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The Attack by the German Left Wing 16-20 December

Hitler's hope of victory rode with his two panzer armies. He was confident that the Allies would not be able to react in a forceful way until these armies were across the Meuse and it would appear that he expected this reaction to take the form of a counterattack somewhere on the west bank of that river. Under no circumstances was he prepared to diminish the main striking force in order to build up strong protection for the German flanks during the advance east of the Meuse. The assignment of four infantry divisions to cover the southern flank of the assault armies was as far as he would go, nor could the numerous pleas advanced by his field commanders for additional strength in the south alter his decision one whit.

Despite the poverty of forces allotted Brandenberger's Seventh Army, the Fuehrer was prepared, as always, to expect the impossible. At one point in the planning period Hitler envisaged these four divisions as forming a blocking line all the way from the German frontier to Charleville on the Meuse. Both Jodl and Model resisted this idea, but when the counteroffensive began there were still rather vague plans afoot for employing the Seventh Army in a push west and south to form a position based on Luxembourg City, Arlon, and Neufchateau. Hitler likewise attempted to intervene in the initial assault plans of the Seventh Army by directing that the attack would start as a pincers move in which one prong shot west out of Trier and the other penetrated northwest of Echternach. Jodl and Model again acted as a team in killing this idea, pointing out that the Seventh Army had neither the troops nor the guns to support two separate attacks. It is clear that throughout the planning phase Jodl took a realistic view of the limited capability of Brandenberger's army. After the war he admitted that the Wehrmachtfuehrungsstab would have been satisfied to see the Seventh Army advance only half the distance between Echternach and Luxembourg City. [1]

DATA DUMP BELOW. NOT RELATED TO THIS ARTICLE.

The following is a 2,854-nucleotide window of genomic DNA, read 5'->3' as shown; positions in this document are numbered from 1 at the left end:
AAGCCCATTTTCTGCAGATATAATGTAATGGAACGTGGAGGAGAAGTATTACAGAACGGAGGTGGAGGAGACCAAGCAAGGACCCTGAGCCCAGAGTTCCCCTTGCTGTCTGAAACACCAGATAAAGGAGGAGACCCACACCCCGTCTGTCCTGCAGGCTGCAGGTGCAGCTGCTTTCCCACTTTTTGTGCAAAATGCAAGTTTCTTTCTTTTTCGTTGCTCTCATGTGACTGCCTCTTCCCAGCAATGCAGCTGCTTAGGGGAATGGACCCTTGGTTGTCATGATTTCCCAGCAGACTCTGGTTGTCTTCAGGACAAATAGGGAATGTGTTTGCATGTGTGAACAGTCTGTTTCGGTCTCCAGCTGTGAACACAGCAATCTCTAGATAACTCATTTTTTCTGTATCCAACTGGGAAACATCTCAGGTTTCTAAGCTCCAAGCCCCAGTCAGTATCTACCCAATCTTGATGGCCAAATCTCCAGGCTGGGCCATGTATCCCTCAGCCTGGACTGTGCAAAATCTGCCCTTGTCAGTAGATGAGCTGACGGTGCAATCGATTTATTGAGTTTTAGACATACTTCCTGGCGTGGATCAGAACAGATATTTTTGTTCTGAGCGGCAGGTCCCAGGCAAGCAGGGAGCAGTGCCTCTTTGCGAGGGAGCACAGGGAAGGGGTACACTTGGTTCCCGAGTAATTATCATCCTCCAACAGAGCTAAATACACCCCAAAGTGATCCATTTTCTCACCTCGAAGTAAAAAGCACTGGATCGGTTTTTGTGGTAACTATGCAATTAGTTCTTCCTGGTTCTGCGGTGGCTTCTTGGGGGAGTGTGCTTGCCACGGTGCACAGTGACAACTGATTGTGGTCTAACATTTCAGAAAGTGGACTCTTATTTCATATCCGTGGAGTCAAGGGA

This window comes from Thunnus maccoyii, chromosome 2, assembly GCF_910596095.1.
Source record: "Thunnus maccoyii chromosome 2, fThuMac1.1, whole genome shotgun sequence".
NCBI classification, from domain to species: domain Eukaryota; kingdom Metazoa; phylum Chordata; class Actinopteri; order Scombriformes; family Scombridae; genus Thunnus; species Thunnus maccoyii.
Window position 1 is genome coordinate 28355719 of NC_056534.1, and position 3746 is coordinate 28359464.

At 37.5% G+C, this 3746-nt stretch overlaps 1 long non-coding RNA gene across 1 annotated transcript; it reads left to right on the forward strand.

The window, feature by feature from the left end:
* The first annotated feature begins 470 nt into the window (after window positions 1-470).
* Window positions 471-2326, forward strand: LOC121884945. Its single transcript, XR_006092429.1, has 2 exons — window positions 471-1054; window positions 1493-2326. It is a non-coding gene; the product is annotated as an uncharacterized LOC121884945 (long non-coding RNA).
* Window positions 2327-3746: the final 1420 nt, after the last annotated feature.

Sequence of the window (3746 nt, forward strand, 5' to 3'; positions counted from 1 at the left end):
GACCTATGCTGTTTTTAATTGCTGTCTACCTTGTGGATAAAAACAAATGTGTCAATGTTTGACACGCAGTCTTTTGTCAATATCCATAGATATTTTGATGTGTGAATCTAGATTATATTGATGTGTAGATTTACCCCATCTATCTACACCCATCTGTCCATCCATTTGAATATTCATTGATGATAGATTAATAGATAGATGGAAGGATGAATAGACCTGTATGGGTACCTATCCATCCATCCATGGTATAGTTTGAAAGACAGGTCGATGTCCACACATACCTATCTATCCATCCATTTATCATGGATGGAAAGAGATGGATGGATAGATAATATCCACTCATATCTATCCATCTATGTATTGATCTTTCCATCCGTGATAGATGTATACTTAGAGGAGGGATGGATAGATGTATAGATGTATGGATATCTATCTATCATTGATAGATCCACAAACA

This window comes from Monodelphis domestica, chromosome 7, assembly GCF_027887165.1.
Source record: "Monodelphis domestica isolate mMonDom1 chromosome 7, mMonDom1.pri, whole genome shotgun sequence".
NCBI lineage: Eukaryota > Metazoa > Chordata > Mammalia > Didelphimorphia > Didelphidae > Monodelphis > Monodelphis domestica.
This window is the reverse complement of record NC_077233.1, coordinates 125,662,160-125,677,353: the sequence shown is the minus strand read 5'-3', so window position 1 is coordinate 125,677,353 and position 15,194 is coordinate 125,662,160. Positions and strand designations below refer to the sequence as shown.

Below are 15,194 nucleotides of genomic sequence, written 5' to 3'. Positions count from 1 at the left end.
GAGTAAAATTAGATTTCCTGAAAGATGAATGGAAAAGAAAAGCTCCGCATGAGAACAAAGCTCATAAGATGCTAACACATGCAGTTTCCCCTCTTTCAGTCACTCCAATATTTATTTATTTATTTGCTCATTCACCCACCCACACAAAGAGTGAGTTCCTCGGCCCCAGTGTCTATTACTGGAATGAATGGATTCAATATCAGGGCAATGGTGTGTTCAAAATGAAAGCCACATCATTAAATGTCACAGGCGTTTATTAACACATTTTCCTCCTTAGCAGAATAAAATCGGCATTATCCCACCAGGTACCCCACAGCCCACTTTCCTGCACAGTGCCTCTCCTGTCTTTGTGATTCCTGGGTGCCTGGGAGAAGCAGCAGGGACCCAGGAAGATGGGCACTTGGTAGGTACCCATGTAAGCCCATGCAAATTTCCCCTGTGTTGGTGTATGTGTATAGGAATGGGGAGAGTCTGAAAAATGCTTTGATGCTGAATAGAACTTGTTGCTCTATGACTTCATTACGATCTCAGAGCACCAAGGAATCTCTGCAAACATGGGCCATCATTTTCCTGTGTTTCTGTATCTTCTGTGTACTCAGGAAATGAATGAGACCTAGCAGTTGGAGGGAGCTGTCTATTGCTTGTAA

When Brandenberger and his chief of staff, Generalmajor Rudolf Freiherr von Gersdorff, finally were allowed to map their own scheme of maneuver they settled on a containing mission for the two infantry divisions in the left corps (General der Infanterie Franz Beyer's LXXX Corps), and an advance by the two infantry divisions on the right which comprised General der Infanterie Baptist Kniess's LXXXV Corps. Beyer's troops, in this final plan, had the mission

[1] ETHINT-51, OKW, Ardennes Offensive (Generaloberst Alfred Jodl).